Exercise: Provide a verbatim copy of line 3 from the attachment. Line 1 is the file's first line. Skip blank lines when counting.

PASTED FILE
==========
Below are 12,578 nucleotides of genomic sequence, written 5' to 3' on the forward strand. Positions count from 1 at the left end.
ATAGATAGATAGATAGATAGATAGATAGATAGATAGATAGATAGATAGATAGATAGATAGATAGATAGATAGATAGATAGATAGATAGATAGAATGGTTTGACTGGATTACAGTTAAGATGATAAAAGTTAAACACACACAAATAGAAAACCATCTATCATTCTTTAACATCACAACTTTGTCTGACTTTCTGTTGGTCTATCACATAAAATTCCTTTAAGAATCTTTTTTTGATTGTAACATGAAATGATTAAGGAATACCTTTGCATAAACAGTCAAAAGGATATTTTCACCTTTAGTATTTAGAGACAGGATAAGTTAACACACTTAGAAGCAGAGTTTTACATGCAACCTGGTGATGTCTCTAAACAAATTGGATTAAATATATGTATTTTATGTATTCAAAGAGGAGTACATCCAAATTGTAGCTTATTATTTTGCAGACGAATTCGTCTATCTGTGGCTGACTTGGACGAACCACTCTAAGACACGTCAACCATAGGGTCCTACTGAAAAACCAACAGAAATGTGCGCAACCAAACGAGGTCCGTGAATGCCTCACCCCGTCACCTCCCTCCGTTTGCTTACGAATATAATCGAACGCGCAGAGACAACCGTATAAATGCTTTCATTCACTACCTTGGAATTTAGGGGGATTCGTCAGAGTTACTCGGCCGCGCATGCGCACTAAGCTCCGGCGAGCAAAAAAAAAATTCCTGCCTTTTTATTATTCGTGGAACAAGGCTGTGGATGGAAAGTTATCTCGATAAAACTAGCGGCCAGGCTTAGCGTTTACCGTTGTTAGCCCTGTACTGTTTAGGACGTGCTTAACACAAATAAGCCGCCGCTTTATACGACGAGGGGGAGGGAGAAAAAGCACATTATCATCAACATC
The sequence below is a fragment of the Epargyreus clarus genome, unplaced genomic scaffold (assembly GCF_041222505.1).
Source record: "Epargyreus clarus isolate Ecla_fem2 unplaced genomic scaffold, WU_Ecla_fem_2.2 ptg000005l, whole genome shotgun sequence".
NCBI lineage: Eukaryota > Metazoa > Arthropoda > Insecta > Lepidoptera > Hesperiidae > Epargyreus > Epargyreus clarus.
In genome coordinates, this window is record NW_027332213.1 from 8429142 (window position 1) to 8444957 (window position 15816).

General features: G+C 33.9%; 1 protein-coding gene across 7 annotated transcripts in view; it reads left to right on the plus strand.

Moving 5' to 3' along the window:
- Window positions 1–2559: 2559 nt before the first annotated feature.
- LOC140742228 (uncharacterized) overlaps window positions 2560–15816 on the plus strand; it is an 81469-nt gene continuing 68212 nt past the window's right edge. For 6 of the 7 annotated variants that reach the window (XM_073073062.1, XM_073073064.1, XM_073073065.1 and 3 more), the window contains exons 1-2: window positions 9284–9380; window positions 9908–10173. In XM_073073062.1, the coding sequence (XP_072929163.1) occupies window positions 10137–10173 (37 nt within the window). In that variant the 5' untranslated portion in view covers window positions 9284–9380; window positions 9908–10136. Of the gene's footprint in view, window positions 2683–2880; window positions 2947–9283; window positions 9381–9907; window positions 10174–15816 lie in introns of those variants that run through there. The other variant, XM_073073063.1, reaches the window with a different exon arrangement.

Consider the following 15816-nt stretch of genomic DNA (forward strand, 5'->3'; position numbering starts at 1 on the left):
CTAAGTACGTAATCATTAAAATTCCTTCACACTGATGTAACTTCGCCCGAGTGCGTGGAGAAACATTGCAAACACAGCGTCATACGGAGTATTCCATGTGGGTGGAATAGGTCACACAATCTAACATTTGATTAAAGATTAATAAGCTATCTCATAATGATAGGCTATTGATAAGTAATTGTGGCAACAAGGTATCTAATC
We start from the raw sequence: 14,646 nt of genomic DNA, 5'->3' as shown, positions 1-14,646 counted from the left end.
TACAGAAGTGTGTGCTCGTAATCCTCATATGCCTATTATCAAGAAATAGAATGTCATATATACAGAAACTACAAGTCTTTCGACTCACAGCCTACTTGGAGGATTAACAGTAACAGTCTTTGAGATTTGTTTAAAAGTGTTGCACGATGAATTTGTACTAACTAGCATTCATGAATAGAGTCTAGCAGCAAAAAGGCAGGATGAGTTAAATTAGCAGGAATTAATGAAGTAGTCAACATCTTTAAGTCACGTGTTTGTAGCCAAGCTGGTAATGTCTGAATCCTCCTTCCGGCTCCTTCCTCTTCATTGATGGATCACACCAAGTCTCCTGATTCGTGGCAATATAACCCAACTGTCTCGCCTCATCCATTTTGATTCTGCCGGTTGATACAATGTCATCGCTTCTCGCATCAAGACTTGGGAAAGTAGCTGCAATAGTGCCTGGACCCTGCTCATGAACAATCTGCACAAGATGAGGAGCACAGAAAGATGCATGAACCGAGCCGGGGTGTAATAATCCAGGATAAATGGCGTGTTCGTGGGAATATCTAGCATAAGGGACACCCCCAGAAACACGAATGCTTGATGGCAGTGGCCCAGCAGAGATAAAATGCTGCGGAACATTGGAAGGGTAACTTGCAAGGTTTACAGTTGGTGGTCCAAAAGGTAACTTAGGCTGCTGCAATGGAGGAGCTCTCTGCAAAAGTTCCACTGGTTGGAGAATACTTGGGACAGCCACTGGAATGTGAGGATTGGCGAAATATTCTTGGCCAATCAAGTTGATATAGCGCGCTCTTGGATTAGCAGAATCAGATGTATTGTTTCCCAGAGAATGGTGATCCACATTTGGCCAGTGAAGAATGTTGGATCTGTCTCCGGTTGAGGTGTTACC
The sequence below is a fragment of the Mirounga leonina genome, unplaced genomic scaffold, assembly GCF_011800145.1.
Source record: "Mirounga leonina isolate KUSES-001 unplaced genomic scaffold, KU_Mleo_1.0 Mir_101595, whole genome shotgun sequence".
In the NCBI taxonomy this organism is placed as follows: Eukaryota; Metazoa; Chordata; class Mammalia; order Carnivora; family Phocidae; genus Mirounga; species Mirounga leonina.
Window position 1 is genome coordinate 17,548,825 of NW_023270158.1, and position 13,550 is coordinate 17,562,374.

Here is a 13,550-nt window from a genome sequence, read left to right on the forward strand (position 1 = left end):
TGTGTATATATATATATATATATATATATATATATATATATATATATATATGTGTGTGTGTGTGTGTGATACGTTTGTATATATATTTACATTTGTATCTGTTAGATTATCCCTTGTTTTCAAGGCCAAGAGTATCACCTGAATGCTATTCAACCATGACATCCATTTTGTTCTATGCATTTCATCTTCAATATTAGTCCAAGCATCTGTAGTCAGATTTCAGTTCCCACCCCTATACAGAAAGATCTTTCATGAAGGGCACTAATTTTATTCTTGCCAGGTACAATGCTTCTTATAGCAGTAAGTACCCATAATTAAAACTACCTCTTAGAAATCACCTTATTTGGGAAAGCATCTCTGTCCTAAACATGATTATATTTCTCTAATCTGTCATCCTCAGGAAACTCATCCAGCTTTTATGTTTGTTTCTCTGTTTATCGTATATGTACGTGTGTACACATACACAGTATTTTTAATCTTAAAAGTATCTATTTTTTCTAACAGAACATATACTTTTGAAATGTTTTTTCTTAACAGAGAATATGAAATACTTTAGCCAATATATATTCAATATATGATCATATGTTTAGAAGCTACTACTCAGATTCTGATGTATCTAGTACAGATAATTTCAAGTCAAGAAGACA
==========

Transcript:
The sequence below is a fragment of the Epargyreus clarus genome, unplaced genomic scaffold (assembly GCF_041222505.1).